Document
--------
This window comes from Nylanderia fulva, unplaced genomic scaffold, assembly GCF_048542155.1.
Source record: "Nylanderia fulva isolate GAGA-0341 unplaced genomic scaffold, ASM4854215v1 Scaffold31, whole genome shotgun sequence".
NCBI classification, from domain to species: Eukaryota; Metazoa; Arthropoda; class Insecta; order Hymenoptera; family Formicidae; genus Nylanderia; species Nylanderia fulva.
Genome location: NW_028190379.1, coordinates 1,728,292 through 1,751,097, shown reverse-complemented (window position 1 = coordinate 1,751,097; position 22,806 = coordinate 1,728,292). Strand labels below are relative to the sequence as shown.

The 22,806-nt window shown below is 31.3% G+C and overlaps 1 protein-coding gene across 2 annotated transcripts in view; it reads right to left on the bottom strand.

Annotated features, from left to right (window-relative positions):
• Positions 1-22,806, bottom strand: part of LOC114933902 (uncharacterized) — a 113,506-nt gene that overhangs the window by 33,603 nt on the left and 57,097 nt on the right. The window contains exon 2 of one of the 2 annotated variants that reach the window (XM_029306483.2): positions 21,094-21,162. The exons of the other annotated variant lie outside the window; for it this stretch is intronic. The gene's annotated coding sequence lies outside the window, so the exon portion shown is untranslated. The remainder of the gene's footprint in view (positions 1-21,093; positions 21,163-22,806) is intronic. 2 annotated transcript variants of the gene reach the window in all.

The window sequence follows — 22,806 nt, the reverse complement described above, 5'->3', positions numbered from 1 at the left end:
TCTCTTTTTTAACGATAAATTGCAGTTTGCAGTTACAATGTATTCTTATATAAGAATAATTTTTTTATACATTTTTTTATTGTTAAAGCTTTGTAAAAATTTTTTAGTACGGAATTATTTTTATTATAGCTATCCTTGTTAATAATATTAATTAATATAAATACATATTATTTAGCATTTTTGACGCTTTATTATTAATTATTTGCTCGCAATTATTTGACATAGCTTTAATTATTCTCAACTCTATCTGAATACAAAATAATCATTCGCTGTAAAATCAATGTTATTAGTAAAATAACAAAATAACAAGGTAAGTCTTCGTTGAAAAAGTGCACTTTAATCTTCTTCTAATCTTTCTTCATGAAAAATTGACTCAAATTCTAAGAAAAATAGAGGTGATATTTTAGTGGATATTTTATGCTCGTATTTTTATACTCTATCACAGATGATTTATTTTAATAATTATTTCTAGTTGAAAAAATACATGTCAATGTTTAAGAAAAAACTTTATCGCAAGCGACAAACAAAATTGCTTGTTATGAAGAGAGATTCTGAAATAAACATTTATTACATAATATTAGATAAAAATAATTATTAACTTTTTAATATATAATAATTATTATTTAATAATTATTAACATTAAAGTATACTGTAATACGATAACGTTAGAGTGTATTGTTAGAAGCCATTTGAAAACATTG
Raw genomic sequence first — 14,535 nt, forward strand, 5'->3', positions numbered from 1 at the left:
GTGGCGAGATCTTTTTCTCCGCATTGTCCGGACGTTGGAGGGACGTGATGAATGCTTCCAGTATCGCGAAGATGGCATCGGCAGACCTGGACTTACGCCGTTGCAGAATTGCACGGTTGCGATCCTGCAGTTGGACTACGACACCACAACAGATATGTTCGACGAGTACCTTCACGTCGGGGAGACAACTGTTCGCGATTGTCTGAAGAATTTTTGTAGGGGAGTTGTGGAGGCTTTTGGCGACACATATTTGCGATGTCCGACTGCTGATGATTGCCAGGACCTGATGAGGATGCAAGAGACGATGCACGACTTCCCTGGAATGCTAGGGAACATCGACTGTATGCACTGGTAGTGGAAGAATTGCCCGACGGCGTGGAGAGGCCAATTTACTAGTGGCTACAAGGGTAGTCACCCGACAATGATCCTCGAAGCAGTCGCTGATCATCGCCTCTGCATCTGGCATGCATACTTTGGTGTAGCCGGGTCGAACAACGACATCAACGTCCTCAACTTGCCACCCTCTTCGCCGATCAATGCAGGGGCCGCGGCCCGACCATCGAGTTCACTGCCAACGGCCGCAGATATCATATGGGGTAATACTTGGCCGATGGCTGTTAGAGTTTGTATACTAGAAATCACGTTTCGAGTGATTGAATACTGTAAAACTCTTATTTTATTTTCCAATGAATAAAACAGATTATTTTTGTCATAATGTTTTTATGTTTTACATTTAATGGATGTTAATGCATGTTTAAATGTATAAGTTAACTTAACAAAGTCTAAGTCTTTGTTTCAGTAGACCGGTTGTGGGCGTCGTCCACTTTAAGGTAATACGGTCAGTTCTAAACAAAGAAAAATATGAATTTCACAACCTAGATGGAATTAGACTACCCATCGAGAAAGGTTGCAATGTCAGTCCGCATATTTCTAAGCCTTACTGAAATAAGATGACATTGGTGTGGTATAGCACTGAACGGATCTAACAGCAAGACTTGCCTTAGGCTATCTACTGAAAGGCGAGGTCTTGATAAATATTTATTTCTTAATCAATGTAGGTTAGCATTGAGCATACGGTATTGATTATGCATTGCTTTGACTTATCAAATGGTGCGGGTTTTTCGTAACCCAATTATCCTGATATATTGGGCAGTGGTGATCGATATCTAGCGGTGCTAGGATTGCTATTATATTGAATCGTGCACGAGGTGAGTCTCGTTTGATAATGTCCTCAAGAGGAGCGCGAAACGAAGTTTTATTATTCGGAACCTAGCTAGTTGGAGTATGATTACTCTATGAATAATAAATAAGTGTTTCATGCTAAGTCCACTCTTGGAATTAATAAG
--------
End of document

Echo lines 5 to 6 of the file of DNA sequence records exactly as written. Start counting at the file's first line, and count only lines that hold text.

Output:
The 22,806-nt window shown below is 31.3% G+C and overlaps 1 protein-coding gene across 2 annotated transcripts in view; it reads right to left on the bottom strand.

Annotated features, from left to right (window-relative positions):